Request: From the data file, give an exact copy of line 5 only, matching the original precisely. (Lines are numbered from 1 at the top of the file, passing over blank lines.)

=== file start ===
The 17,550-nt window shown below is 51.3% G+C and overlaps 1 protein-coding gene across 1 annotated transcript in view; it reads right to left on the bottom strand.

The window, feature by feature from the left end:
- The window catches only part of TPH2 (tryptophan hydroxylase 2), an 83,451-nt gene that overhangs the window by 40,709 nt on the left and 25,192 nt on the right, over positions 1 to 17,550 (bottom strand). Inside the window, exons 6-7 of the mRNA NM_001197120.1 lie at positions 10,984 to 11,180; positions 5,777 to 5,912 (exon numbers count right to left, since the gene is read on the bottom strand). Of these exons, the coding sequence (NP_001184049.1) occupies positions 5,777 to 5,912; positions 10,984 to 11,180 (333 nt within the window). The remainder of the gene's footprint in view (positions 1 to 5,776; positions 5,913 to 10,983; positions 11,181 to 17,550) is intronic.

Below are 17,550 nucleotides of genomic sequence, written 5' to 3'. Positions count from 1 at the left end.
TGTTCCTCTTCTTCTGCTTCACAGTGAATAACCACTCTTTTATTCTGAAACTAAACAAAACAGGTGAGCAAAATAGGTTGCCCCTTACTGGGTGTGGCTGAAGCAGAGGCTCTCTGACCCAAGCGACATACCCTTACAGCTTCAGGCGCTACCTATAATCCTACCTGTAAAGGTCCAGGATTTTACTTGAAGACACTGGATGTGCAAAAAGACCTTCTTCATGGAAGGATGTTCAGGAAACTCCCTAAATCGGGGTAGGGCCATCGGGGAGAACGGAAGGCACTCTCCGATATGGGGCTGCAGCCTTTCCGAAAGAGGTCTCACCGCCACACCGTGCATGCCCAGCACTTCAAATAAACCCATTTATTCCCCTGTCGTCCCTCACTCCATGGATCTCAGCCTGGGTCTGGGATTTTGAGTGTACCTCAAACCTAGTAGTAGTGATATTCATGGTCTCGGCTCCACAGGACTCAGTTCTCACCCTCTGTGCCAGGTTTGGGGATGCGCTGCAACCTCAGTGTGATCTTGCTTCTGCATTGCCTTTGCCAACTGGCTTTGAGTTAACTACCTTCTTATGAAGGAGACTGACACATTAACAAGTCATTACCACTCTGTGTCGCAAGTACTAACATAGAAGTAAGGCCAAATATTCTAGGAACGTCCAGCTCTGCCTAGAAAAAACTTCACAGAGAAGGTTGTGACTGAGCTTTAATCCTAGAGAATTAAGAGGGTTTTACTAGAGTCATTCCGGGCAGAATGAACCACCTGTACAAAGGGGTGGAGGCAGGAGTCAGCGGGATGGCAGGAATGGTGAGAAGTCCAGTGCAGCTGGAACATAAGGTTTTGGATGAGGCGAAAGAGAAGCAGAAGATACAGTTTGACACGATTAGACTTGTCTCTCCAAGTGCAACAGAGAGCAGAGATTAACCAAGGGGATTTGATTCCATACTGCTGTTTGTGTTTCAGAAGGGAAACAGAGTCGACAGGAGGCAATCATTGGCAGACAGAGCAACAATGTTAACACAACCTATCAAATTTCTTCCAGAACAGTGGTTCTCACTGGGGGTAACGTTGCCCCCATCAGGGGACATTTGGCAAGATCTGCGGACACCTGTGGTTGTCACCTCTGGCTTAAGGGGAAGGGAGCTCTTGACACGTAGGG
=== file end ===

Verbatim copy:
TGTTCCTCTTCTTCTGCTTCACAGTGAATAACCACTCTTTTATTCTGAAACTAAACAAAACAGGTGAGCAAAATAGGTTGCCCCTTACTGGGTGTGGCTGAAGCAGAGGCTCTCTGACCCAAGCGACATACCCTTACAGCTTCAGGCGCTACCTATAATCCTACCTGTAAAGGTCCAGGATTTTACTTGAAGACACTGGATGTGCAAAAAGACCTTCTTCATGGAAGGATGTTCAGGAAACTCCCTAAATCGGGGTAGGGCCATCGGGGAGAACGGAAGGCACTCTCCGATATGGGGCTGCAGCCTTTCCGAAAGAGGTCTCACCGCCACACCGTGCATGCCCAGCACTTCAAATAAACCCATTTATTCCCCTGTCGTCCCTCACTCCATGGATCTCAGCCTGGGTCTGGGATTTTGAGTGTACCTCAAACCTAGTAGTAGTGATATTCATGGTCTCGGCTCCACAGGACTCAGTTCTCACCCTCTGTGCCAGGTTTGGGGATGCGCTGCAACCTCAGTGTGATCTTGCTTCTGCATTGCCTTTGCCAACTGGCTTTGAGTTAACTACCTTCTTATGAAGGAGACTGACACATTAACAAGTCATTACCACTCTGTGTCGCAAGTACTAACATAGAAGTAAGGCCAAATATTCTAGGAACGTCCAGCTCTGCCTAGAAAAAACTTCACAGAGAAGGTTGTGACTGAGCTTTAATCCTAGAGAATTAAGAGGGTTTTACTAGAGTCATTCCGGGCAGAATGAACCACCTGTACAAAGGGGTGGAGGCAGGAGTCAGCGGGATGGCAGGAATGGTGAGAAGTCCAGTGCAGCTGGAACATAAGGTTTTGGATGAGGCGAAAGAGAAGCAGAAGATACAGTTTGACACGATTAGACTTGTCTCTCCAAGTGCAACAGAGAGCAGAGATTAACCAAGGGGATTTGATTCCATACTGCTGTTTGTGTTTCAGAAGGGAAACAGAGTCGACAGGAGGCAATCATTGGCAGACAGAGCAACAATGTTAACACAACCTATCAAATTTCTTCCAGAACAGTGGTTCTCACTGGGGGTAACGTTGCCCCCATCAGGGGACATTTGGCAAGATCTGCGGACACCTGTGGTTGTCACCTCTGGCTTAAGGGGAAGGGAGCTCTTGACACGTAGGG